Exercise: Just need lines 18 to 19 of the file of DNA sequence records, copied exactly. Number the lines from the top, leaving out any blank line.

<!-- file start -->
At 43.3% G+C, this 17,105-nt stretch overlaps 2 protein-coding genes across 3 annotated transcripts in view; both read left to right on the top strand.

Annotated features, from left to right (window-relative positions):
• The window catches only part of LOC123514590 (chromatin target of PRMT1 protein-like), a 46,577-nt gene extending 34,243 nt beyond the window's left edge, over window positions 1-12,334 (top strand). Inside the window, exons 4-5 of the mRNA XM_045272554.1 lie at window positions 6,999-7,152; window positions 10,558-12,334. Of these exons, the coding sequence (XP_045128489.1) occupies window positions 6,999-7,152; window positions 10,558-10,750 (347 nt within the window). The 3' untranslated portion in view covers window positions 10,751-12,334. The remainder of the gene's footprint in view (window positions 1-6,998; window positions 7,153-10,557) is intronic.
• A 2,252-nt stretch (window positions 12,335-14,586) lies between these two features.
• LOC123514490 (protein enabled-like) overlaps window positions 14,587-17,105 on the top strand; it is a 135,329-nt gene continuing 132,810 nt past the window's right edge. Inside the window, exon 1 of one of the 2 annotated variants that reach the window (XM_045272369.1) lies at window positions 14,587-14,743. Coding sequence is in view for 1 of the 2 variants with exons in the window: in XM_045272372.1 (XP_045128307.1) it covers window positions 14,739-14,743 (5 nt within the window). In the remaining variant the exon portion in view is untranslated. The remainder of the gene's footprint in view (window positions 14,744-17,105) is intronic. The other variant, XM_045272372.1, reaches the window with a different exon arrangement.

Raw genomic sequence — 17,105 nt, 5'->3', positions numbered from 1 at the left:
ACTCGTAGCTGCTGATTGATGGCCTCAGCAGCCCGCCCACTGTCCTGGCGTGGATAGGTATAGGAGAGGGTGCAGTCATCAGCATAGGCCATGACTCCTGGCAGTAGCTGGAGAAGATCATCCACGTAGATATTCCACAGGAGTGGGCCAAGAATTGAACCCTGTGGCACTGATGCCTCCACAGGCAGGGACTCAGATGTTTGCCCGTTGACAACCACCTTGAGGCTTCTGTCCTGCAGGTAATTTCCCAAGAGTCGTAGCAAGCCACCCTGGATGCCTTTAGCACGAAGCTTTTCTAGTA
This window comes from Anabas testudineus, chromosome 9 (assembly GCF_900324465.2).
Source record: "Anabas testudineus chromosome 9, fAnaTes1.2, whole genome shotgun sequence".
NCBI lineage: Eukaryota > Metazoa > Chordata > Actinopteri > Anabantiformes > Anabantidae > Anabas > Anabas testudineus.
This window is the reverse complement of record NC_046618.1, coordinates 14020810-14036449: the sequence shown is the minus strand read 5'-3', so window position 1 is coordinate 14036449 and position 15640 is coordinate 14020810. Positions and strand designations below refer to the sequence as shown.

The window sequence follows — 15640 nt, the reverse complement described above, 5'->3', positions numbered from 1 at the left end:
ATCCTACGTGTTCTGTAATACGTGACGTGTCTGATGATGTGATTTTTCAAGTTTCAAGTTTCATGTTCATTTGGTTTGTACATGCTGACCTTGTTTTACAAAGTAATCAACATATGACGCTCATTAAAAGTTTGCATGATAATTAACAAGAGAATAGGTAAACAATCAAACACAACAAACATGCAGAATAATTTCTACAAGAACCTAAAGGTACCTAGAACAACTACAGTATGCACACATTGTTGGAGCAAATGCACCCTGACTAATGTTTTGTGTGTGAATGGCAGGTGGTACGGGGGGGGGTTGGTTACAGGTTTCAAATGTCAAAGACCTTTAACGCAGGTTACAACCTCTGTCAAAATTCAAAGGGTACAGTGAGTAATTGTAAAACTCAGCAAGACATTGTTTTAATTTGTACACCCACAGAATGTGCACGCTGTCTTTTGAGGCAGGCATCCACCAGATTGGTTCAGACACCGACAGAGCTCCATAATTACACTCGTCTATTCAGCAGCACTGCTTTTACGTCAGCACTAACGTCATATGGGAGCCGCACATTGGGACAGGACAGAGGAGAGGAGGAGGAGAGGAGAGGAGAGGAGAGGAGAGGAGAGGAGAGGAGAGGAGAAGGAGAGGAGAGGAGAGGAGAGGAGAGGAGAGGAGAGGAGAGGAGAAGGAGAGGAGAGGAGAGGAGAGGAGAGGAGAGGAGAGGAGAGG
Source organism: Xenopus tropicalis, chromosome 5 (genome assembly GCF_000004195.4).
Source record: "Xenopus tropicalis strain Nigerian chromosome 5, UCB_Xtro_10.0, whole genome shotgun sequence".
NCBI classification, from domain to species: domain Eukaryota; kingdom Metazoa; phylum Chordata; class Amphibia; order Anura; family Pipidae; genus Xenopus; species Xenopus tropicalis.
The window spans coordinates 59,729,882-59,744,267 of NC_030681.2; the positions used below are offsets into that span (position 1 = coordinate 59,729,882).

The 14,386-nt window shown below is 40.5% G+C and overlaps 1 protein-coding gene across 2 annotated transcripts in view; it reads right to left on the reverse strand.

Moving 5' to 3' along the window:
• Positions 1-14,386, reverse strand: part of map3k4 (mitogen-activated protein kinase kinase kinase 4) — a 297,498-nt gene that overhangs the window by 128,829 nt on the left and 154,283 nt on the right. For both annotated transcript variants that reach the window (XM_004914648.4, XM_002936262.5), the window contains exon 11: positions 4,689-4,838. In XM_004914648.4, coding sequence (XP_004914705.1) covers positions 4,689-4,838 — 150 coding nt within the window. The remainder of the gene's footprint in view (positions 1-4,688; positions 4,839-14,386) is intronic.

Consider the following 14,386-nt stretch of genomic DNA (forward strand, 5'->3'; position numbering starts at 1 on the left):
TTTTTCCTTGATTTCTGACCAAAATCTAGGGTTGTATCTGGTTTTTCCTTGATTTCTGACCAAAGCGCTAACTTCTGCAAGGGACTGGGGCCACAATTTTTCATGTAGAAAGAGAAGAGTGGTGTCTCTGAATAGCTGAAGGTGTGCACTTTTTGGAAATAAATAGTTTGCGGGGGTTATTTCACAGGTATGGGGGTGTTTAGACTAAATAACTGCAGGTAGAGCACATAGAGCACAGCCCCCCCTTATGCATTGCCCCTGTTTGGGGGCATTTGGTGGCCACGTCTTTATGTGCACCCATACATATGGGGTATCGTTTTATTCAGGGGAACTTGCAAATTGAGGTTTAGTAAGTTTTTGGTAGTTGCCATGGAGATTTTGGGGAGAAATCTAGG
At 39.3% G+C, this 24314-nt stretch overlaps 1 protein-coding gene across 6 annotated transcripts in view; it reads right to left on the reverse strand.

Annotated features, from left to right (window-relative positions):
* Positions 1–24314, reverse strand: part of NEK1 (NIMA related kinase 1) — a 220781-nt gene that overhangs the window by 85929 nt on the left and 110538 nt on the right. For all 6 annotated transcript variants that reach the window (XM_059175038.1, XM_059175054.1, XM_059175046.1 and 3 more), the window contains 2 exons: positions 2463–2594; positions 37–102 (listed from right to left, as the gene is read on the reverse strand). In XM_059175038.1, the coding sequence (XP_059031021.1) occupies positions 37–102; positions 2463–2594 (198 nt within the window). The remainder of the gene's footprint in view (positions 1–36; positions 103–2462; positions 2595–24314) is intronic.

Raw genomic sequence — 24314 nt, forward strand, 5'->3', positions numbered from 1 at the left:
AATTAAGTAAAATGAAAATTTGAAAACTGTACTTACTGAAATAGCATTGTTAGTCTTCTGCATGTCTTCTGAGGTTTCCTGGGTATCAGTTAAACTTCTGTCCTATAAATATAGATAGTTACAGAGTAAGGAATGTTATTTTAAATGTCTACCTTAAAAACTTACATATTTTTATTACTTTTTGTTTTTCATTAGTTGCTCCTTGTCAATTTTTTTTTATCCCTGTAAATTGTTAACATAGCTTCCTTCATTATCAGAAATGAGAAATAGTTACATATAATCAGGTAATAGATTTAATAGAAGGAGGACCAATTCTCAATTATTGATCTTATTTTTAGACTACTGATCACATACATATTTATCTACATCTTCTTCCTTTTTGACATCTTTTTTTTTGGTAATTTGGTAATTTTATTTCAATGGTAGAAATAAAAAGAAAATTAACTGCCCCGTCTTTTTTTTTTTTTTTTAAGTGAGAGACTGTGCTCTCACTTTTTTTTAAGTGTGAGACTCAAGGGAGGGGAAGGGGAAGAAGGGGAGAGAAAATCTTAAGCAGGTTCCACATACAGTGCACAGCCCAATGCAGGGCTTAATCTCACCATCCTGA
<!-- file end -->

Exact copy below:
The 14,386-nt window shown below is 40.5% G+C and overlaps 1 protein-coding gene across 2 annotated transcripts in view; it reads right to left on the reverse strand.

Moving 5' to 3' along the window: